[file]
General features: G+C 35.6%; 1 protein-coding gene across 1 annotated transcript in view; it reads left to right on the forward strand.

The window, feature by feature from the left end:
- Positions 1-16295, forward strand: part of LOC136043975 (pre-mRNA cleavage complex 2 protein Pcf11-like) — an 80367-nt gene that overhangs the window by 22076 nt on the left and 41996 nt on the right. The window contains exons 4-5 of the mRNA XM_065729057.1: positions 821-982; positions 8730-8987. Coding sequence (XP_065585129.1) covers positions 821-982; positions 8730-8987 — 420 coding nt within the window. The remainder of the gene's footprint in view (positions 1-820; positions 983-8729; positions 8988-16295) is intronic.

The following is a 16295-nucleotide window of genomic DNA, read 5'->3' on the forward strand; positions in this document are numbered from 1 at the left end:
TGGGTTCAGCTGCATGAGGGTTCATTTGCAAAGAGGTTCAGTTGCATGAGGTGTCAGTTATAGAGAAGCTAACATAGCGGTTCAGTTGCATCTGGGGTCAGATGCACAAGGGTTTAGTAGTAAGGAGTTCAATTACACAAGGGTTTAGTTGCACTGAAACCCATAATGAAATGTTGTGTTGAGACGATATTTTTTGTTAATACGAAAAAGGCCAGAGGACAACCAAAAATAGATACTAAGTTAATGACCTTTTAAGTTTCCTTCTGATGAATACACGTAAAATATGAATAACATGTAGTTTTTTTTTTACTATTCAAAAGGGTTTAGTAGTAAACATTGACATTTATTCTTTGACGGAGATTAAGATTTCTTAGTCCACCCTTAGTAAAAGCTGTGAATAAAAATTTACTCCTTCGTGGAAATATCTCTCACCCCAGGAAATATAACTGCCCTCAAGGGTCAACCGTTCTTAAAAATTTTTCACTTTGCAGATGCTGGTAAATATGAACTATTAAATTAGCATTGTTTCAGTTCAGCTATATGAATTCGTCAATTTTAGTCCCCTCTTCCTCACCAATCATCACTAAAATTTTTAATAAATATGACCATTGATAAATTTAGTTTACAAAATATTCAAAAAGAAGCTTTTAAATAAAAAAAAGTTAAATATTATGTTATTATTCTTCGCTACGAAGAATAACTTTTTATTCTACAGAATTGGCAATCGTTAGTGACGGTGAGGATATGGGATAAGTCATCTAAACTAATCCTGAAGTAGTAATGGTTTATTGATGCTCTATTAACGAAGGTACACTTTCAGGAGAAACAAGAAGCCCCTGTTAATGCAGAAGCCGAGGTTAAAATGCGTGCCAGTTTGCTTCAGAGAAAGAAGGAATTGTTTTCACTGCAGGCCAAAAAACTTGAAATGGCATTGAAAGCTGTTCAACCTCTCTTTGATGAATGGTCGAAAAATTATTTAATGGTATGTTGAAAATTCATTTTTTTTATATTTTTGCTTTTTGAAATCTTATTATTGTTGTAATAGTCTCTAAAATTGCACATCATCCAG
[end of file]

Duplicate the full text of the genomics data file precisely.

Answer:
General features: G+C 35.6%; 1 protein-coding gene across 1 annotated transcript in view; it reads left to right on the forward strand.

The window, feature by feature from the left end:
- Positions 1-16295, forward strand: part of LOC136043975 (pre-mRNA cleavage complex 2 protein Pcf11-like) — an 80367-nt gene that overhangs the window by 22076 nt on the left and 41996 nt on the right. The window contains exons 4-5 of the mRNA XM_065729057.1: positions 821-982; positions 8730-8987. Coding sequence (XP_065585129.1) covers positions 821-982; positions 8730-8987 — 420 coding nt within the window. The remainder of the gene's footprint in view (positions 1-820; positions 983-8729; positions 8988-16295) is intronic.

The following is a 16295-nucleotide window of genomic DNA, read 5'->3' on the forward strand; positions in this document are numbered from 1 at the left end:
TGGGTTCAGCTGCATGAGGGTTCATTTGCAAAGAGGTTCAGTTGCATGAGGTGTCAGTTATAGAGAAGCTAACATAGCGGTTCAGTTGCATCTGGGGTCAGATGCACAAGGGTTTAGTAGTAAGGAGTTCAATTACACAAGGGTTTAGTTGCACTGAAACCCATAATGAAATGTTGTGTTGAGACGATATTTTTTGTTAATACGAAAAAGGCCAGAGGACAACCAAAAATAGATACTAAGTTAATGACCTTTTAAGTTTCCTTCTGATGAATACACGTAAAATATGAATAACATGTAGTTTTTTTTTTACTATTCAAAAGGGTTTAGTAGTAAACATTGACATTTATTCTTTGACGGAGATTAAGATTTCTTAGTCCACCCTTAGTAAAAGCTGTGAATAAAAATTTACTCCTTCGTGGAAATATCTCTCACCCCAGGAAATATAACTGCCCTCAAGGGTCAACCGTTCTTAAAAATTTTTCACTTTGCAGATGCTGGTAAATATGAACTATTAAATTAGCATTGTTTCAGTTCAGCTATATGAATTCGTCAATTTTAGTCCCCTCTTCCTCACCAATCATCACTAAAATTTTTAATAAATATGACCATTGATAAATTTAGTTTACAAAATATTCAAAAAGAAGCTTTTAAATAAAAAAAAGTTAAATATTATGTTATTATTCTTCGCTACGAAGAATAACTTTTTATTCTACAGAATTGGCAATCGTTAGTGACGGTGAGGATATGGGATAAGTCATCTAAACTAATCCTGAAGTAGTAATGGTTTATTGATGCTCTATTAACGAAGGTACACTTTCAGGAGAAACAAGAAGCCCCTGTTAATGCAGAAGCCGAGGTTAAAATGCGTGCCAGTTTGCTTCAGAGAAAGAAGGAATTGTTTTCACTGCAGGCCAAAAAACTTGAAATGGCATTGAAAGCTGTTCAACCTCTCTTTGATGAATGGTCGAAAAATTATTTAATGGTATGTTGAAAATTCATTTTTTTTATATTTTTGCTTTTTGAAATCTTATTATTGTTGTAATAGTCTCTAAAATTGCACATCATCCAG